YEP Letters: September 9

Justine Greening, Secretary of State for International Development, arrives in Downing Street, London, for the final Cabinet meeting with David Cameron as Prime Minister. PRESS ASSOCIATION Photo. Picture date: Tuesday July 12, 2016. His successor Theresa May will take up office as Britain's second woman PM on Wednesday, after Mr Cameron answers MPs' questions in the House of Commons for the last time and goes to Buckingham Palace to offer his resignation to the Queen. See PA story POLITICS Conservatives. Photo credit should read: Dominic Lipinski/PA Wire
Justine Greening, Secretary of State for International Development, arrives in Downing Street, London, for the final Cabinet meeting with David Cameron as Prime Minister. PRESS ASSOCIATION Photo. Picture date: Tuesday July 12, 2016. His successor Theresa May will take up office as Britain's second woman PM on Wednesday, after Mr Cameron answers MPs' questions in the House of Commons for the last time and goes to Buckingham Palace to offer his resignation to the Queen. See PA story POLITICS Conservatives. Photo credit should read: Dominic Lipinski/PA Wire
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Check out today’s letters from the YEP.

I’ve been interested in comments made about grammar schools and how good they were/are. I went to an all boys one in the 60s which was supposed to be the best school in my hometown and it was hell. The top 30 ‘clever’ boys were placed, after the first year exam results, into the A stream from the second year onward. The other streams were B, G and H; the latter was for those who passed the 13 plus. A stratification was therefore quickly put into place, which reflected, in part, the outside society. I was rather proud of being called a “nihilistic, radical Epicurean” by one teacher (even though I had to look up what Epicurean meant when I got home). The headmaster wore a particular style of moustache which seemed very appropriate to many of us!

Not good memories, some of them.

Terry Maunder, Kirkstall

I’ve been interested in comments made about grammar schools and how good they were/are. I went to an all boys one in the 60s which was supposed to be the best school in my hometown and it was hell. The top 30 ‘clever’ boys were placed, after the first year exam results, into the A stream from the second year onward. The other streams were B, G and H; the latter was for those who passed the 13 plus. A stratification was therefore quickly put into place, which reflected, in part, the outside society. I was rather proud of being called a “nihilistic, radical Epicurean” by one teacher (even though I had to look up what Epicurean meant when I got home). The headmaster wore a particular style of moustache which seemed very appropriate to many of us!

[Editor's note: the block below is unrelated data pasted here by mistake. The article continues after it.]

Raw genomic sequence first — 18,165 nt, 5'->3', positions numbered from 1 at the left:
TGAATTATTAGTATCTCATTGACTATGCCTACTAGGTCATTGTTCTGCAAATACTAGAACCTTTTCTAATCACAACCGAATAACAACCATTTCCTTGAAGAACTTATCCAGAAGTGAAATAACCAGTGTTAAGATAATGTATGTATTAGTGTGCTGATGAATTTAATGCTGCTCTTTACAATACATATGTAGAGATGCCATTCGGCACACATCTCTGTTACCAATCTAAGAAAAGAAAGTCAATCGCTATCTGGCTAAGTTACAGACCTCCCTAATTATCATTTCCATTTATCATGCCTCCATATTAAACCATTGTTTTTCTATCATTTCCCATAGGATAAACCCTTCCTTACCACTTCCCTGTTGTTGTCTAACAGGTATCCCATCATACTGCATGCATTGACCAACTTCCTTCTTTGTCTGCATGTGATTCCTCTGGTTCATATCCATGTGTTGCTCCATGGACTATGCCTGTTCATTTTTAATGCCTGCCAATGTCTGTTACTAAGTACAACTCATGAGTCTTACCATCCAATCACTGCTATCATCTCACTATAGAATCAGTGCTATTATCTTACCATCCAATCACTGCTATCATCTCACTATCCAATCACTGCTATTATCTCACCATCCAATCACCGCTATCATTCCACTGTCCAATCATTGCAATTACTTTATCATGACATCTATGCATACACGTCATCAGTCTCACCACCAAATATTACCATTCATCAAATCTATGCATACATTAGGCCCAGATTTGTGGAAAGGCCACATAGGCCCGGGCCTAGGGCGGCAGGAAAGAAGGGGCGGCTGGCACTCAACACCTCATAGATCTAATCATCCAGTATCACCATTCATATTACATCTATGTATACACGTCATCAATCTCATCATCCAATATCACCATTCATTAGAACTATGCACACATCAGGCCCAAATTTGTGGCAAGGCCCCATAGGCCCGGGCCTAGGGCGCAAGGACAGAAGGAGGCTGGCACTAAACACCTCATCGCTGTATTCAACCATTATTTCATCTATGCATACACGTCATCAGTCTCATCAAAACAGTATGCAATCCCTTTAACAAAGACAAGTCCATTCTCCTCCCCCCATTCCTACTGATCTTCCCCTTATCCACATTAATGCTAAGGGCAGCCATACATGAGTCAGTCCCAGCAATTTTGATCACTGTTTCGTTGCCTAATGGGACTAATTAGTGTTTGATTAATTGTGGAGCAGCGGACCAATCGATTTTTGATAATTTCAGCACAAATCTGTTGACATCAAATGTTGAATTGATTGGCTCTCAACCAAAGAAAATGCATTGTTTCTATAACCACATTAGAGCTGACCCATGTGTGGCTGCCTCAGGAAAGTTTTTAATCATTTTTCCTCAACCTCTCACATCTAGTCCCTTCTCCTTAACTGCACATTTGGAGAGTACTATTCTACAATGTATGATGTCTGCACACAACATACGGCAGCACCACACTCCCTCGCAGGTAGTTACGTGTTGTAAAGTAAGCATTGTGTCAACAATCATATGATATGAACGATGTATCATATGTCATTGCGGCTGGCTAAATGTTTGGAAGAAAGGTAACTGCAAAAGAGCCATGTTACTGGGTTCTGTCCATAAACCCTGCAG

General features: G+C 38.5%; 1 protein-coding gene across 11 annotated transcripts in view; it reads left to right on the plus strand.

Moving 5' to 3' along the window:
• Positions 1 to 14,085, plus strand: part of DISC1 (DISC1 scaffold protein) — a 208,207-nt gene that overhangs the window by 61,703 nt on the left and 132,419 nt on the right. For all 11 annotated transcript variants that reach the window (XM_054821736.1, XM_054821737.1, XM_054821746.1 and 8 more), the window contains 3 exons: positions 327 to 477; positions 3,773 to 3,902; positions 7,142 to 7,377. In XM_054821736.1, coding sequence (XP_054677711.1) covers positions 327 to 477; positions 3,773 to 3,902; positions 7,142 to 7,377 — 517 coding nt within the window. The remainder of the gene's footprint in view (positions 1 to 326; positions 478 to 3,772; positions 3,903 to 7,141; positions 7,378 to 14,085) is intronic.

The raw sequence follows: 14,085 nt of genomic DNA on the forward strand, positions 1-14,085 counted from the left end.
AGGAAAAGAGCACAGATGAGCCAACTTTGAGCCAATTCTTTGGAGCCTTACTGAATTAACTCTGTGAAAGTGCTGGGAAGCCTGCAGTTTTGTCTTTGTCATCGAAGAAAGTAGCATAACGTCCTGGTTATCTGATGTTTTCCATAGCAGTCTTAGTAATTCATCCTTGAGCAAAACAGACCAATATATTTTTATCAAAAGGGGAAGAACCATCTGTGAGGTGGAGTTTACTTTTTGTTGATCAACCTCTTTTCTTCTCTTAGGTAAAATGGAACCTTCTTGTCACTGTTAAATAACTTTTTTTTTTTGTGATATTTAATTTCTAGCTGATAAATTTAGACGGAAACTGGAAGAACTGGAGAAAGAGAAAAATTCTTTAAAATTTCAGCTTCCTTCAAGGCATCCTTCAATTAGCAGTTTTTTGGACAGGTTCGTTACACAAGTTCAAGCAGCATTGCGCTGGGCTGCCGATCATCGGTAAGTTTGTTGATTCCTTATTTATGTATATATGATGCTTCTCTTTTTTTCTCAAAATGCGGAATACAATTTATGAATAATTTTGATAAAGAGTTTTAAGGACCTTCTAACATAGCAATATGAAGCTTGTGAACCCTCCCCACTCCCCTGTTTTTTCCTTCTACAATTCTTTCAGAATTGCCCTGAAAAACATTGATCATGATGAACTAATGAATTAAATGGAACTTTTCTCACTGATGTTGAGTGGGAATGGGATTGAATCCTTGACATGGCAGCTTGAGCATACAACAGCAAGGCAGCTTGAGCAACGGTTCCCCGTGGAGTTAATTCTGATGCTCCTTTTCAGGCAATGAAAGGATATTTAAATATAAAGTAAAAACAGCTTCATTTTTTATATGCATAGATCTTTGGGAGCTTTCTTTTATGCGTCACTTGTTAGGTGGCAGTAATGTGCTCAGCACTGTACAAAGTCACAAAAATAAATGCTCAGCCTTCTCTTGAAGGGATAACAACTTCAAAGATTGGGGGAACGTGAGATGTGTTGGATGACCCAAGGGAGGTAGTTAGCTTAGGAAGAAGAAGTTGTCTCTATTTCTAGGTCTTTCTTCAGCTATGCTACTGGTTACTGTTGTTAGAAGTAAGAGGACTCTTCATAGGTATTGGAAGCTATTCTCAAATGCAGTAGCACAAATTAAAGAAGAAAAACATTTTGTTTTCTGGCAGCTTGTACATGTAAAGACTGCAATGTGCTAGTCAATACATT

Not good memories, some of them.

Have I not contributed enough?

Terry Dunwell, Leeds 14

Everyone is entitled to their opinion but the scathing attack on OAPs by K and D Ingle (YEP Letters, August 25) takes the biscuit.

They yet again harp on about being willing to pay half a token fare on buses yet they are under no obligation to travel free so why don’t they pay?

The Ingles say free travel should never have been brought in and that it is funded by the taxpayer.

Well, if thousands more pensioners paid tax for many more years than them and this will have gone towards the family alloweance claimed by themselves and Mr Keer – or isn’t that a freebie?

Is it only OAPs that get so-called freebies that are a drain on resources?

K and D Ingle allude to ‘anyone who doesn’t want to make their contribution to things does not deserve to use the service’.

Well I served in the Forces, as did thousands of pensioners, many of who fought a war, and I would ask, do you not think that is contribution enough, or is financial contributions the be all and end all in your eyes?

Passes are a lifeline for some

Jim and Carol Butters, by email

So K and D Ingle want to stop freebies once and for all. We should like to meet them face to face and ask them why they think we are deplorable.

Let’s look at the facts. We saved for a private pension on which we pay income tax, we also pay full council tax (out of which bus passes are funded) –hardly scroungers.

We love our bus passes and realise we can go out for lunch using our passes thus keeping an extra car off the road whilst also contributing again the economy.

We are fortunate but there are also pensioners living on basic state pensions for whom these passes are a lifeline, without which they would become isolated and probably depressed, becoming a bigger burden on the National Health Service.

Are this couple old enough to receive a bus passes and if they are, are they not pleased that the don’t need it?

Have they ever heard the word compassion?